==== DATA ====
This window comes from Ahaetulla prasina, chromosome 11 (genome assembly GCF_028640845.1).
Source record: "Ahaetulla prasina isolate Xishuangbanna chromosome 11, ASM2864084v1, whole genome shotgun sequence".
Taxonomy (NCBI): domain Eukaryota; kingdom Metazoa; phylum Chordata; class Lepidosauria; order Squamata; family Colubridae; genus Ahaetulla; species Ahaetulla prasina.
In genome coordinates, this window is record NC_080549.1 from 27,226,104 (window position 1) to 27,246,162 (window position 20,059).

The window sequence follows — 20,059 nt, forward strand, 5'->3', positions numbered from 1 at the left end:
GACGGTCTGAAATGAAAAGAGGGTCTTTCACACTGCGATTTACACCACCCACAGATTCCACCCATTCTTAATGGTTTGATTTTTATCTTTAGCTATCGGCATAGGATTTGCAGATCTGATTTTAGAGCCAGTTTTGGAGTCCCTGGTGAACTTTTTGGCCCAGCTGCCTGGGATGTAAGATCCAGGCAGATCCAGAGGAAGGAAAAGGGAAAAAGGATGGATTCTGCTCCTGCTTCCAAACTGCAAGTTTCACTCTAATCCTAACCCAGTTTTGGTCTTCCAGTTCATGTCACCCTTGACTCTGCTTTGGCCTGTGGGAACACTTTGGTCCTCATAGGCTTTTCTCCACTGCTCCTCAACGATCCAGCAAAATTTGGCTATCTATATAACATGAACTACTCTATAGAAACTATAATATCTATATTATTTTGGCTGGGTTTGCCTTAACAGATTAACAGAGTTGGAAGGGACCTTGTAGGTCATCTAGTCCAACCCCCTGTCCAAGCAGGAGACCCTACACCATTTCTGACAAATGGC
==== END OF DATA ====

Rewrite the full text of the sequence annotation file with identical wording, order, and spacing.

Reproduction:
This window comes from Ahaetulla prasina, chromosome 11 (genome assembly GCF_028640845.1).
Source record: "Ahaetulla prasina isolate Xishuangbanna chromosome 11, ASM2864084v1, whole genome shotgun sequence".
Taxonomy (NCBI): domain Eukaryota; kingdom Metazoa; phylum Chordata; class Lepidosauria; order Squamata; family Colubridae; genus Ahaetulla; species Ahaetulla prasina.
In genome coordinates, this window is record NC_080549.1 from 27,226,104 (window position 1) to 27,246,162 (window position 20,059).

The window sequence follows — 20,059 nt, forward strand, 5'->3', positions numbered from 1 at the left end:
GACGGTCTGAAATGAAAAGAGGGTCTTTCACACTGCGATTTACACCACCCACAGATTCCACCCATTCTTAATGGTTTGATTTTTATCTTTAGCTATCGGCATAGGATTTGCAGATCTGATTTTAGAGCCAGTTTTGGAGTCCCTGGTGAACTTTTTGGCCCAGCTGCCTGGGATGTAAGATCCAGGCAGATCCAGAGGAAGGAAAAGGGAAAAAGGATGGATTCTGCTCCTGCTTCCAAACTGCAAGTTTCACTCTAATCCTAACCCAGTTTTGGTCTTCCAGTTCATGTCACCCTTGACTCTGCTTTGGCCTGTGGGAACACTTTGGTCCTCATAGGCTTTTCTCCACTGCTCCTCAACGATCCAGCAAAATTTGGCTATCTATATAACATGAACTACTCTATAGAAACTATAATATCTATATTATTTTGGCTGGGTTTGCCTTAACAGATTAACAGAGTTGGAAGGGACCTTGTAGGTCATCTAGTCCAACCCCCTGTCCAAGCAGGAGACCCTACACCATTTCTGACAAATGGC